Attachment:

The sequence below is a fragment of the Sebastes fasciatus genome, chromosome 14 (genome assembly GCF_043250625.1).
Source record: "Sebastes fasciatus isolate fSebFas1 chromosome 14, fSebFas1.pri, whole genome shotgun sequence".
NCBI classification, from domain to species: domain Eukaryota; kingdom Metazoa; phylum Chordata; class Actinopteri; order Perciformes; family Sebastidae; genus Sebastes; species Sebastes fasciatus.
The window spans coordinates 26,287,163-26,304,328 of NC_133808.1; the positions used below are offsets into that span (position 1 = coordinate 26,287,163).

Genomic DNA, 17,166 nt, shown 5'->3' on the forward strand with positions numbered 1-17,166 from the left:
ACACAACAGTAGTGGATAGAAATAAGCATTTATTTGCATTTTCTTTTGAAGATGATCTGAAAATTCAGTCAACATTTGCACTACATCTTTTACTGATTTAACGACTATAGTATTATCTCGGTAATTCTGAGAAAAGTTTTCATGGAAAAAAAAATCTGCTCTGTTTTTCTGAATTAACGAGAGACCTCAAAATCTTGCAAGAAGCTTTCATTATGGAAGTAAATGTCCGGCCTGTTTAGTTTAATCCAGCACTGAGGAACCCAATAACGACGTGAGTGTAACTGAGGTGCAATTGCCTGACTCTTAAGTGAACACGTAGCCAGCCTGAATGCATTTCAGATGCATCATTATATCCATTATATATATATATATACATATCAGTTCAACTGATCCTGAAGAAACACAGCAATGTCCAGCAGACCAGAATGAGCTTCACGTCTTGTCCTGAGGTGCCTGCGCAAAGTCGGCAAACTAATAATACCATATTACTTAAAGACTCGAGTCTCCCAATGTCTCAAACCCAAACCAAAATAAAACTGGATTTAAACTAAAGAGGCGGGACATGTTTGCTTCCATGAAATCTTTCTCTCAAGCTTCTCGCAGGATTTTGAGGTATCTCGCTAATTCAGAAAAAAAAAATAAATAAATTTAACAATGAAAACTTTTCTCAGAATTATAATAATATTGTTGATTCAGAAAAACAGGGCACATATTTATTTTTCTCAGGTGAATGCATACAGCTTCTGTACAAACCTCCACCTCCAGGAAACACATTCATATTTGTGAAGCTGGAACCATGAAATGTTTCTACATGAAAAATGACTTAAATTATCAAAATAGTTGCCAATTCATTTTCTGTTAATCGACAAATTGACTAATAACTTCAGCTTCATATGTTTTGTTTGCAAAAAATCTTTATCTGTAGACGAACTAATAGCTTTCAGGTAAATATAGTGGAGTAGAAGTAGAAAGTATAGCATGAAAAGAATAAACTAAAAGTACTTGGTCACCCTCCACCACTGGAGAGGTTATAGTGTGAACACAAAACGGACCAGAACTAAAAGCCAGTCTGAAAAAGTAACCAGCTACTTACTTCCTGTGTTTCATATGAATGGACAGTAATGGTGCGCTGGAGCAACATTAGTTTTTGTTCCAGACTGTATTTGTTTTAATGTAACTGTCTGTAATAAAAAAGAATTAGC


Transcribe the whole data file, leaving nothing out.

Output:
The sequence below is a fragment of the Sebastes fasciatus genome, chromosome 14 (genome assembly GCF_043250625.1).
Source record: "Sebastes fasciatus isolate fSebFas1 chromosome 14, fSebFas1.pri, whole genome shotgun sequence".
NCBI classification, from domain to species: domain Eukaryota; kingdom Metazoa; phylum Chordata; class Actinopteri; order Perciformes; family Sebastidae; genus Sebastes; species Sebastes fasciatus.
The window spans coordinates 26,287,163-26,304,328 of NC_133808.1; the positions used below are offsets into that span (position 1 = coordinate 26,287,163).

Genomic DNA, 17,166 nt, shown 5'->3' on the forward strand with positions numbered 1-17,166 from the left:
ACACAACAGTAGTGGATAGAAATAAGCATTTATTTGCATTTTCTTTTGAAGATGATCTGAAAATTCAGTCAACATTTGCACTACATCTTTTACTGATTTAACGACTATAGTATTATCTCGGTAATTCTGAGAAAAGTTTTCATGGAAAAAAAAATCTGCTCTGTTTTTCTGAATTAACGAGAGACCTCAAAATCTTGCAAGAAGCTTTCATTATGGAAGTAAATGTCCGGCCTGTTTAGTTTAATCCAGCACTGAGGAACCCAATAACGACGTGAGTGTAACTGAGGTGCAATTGCCTGACTCTTAAGTGAACACGTAGCCAGCCTGAATGCATTTCAGATGCATCATTATATCCATTATATATATATATATACATATCAGTTCAACTGATCCTGAAGAAACACAGCAATGTCCAGCAGACCAGAATGAGCTTCACGTCTTGTCCTGAGGTGCCTGCGCAAAGTCGGCAAACTAATAATACCATATTACTTAAAGACTCGAGTCTCCCAATGTCTCAAACCCAAACCAAAATAAAACTGGATTTAAACTAAAGAGGCGGGACATGTTTGCTTCCATGAAATCTTTCTCTCAAGCTTCTCGCAGGATTTTGAGGTATCTCGCTAATTCAGAAAAAAAAAATAAATAAATTTAACAATGAAAACTTTTCTCAGAATTATAATAATATTGTTGATTCAGAAAAACAGGGCACATATTTATTTTTCTCAGGTGAATGCATACAGCTTCTGTACAAACCTCCACCTCCAGGAAACACATTCATATTTGTGAAGCTGGAACCATGAAATGTTTCTACATGAAAAATGACTTAAATTATCAAAATAGTTGCCAATTCATTTTCTGTTAATCGACAAATTGACTAATAACTTCAGCTTCATATGTTTTGTTTGCAAAAAATCTTTATCTGTAGACGAACTAATAGCTTTCAGGTAAATATAGTGGAGTAGAAGTAGAAAGTATAGCATGAAAAGAATAAACTAAAAGTACTTGGTCACCCTCCACCACTGGAGAGGTTATAGTGTGAACACAAAACGGACCAGAACTAAAAGCCAGTCTGAAAAAGTAACCAGCTACTTACTTCCTGTGTTTCATATGAATGGACAGTAATGGTGCGCTGGAGCAACATTAGTTTTTGTTCCAGACTGTATTTGTTTTAATGTAACTGTCTGTAATAAAAAAGAATTAGC